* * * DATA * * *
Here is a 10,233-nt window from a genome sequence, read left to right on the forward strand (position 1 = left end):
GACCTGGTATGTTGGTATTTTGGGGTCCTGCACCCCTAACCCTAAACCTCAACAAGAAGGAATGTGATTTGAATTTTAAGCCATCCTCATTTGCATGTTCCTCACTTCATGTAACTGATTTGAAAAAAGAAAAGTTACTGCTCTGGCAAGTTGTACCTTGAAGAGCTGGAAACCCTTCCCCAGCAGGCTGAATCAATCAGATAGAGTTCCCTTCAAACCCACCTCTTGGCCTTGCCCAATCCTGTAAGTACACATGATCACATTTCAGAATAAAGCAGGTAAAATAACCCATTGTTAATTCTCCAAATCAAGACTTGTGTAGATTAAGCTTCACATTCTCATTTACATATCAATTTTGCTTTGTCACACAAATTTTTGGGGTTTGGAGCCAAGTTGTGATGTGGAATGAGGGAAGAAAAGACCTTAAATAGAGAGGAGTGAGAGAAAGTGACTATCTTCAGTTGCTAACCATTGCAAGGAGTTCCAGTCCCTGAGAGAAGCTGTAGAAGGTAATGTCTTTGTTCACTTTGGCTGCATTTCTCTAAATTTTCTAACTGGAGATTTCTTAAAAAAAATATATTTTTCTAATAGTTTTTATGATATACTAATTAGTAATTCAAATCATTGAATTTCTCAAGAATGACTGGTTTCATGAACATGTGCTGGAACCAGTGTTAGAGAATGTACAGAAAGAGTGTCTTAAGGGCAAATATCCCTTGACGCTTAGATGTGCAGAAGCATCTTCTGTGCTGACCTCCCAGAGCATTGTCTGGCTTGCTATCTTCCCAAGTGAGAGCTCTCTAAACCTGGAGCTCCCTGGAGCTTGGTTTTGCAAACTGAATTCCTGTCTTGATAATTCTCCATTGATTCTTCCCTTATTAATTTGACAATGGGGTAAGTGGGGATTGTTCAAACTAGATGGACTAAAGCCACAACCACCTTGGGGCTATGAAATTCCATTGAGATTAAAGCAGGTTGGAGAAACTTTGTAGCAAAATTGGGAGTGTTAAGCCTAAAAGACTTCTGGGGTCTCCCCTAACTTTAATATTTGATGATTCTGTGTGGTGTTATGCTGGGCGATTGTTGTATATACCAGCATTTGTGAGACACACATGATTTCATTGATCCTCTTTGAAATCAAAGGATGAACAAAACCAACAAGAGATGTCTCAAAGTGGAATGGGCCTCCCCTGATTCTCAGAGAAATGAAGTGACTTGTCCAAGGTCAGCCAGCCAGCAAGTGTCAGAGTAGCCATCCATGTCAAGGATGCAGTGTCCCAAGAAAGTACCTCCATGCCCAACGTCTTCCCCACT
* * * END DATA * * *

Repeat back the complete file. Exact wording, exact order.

Here is a 10,233-nt window from a genome sequence, read left to right on the forward strand (position 1 = left end):
GACCTGGTATGTTGGTATTTTGGGGTCCTGCACCCCTAACCCTAAACCTCAACAAGAAGGAATGTGATTTGAATTTTAAGCCATCCTCATTTGCATGTTCCTCACTTCATGTAACTGATTTGAAAAAAGAAAAGTTACTGCTCTGGCAAGTTGTACCTTGAAGAGCTGGAAACCCTTCCCCAGCAGGCTGAATCAATCAGATAGAGTTCCCTTCAAACCCACCTCTTGGCCTTGCCCAATCCTGTAAGTACACATGATCACATTTCAGAATAAAGCAGGTAAAATAACCCATTGTTAATTCTCCAAATCAAGACTTGTGTAGATTAAGCTTCACATTCTCATTTACATATCAATTTTGCTTTGTCACACAAATTTTTGGGGTTTGGAGCCAAGTTGTGATGTGGAATGAGGGAAGAAAAGACCTTAAATAGAGAGGAGTGAGAGAAAGTGACTATCTTCAGTTGCTAACCATTGCAAGGAGTTCCAGTCCCTGAGAGAAGCTGTAGAAGGTAATGTCTTTGTTCACTTTGGCTGCATTTCTCTAAATTTTCTAACTGGAGATTTCTTAAAAAAAATATATTTTTCTAATAGTTTTTATGATATACTAATTAGTAATTCAAATCATTGAATTTCTCAAGAATGACTGGTTTCATGAACATGTGCTGGAACCAGTGTTAGAGAATGTACAGAAAGAGTGTCTTAAGGGCAAATATCCCTTGACGCTTAGATGTGCAGAAGCATCTTCTGTGCTGACCTCCCAGAGCATTGTCTGGCTTGCTATCTTCCCAAGTGAGAGCTCTCTAAACCTGGAGCTCCCTGGAGCTTGGTTTTGCAAACTGAATTCCTGTCTTGATAATTCTCCATTGATTCTTCCCTTATTAATTTGACAATGGGGTAAGTGGGGATTGTTCAAACTAGATGGACTAAAGCCACAACCACCTTGGGGCTATGAAATTCCATTGAGATTAAAGCAGGTTGGAGAAACTTTGTAGCAAAATTGGGAGTGTTAAGCCTAAAAGACTTCTGGGGTCTCCCCTAACTTTAATATTTGATGATTCTGTGTGGTGTTATGCTGGGCGATTGTTGTATATACCAGCATTTGTGAGACACACATGATTTCATTGATCCTCTTTGAAATCAAAGGATGAACAAAACCAACAAGAGATGTCTCAAAGTGGAATGGGCCTCCCCTGATTCTCAGAGAAATGAAGTGACTTGTCCAAGGTCAGCCAGCCAGCAAGTGTCAGAGTAGCCATCCATGTCAAGGATGCAGTGTCCCAAGAAAGTACCTCCATGCCCAACGTCTTCCCCACT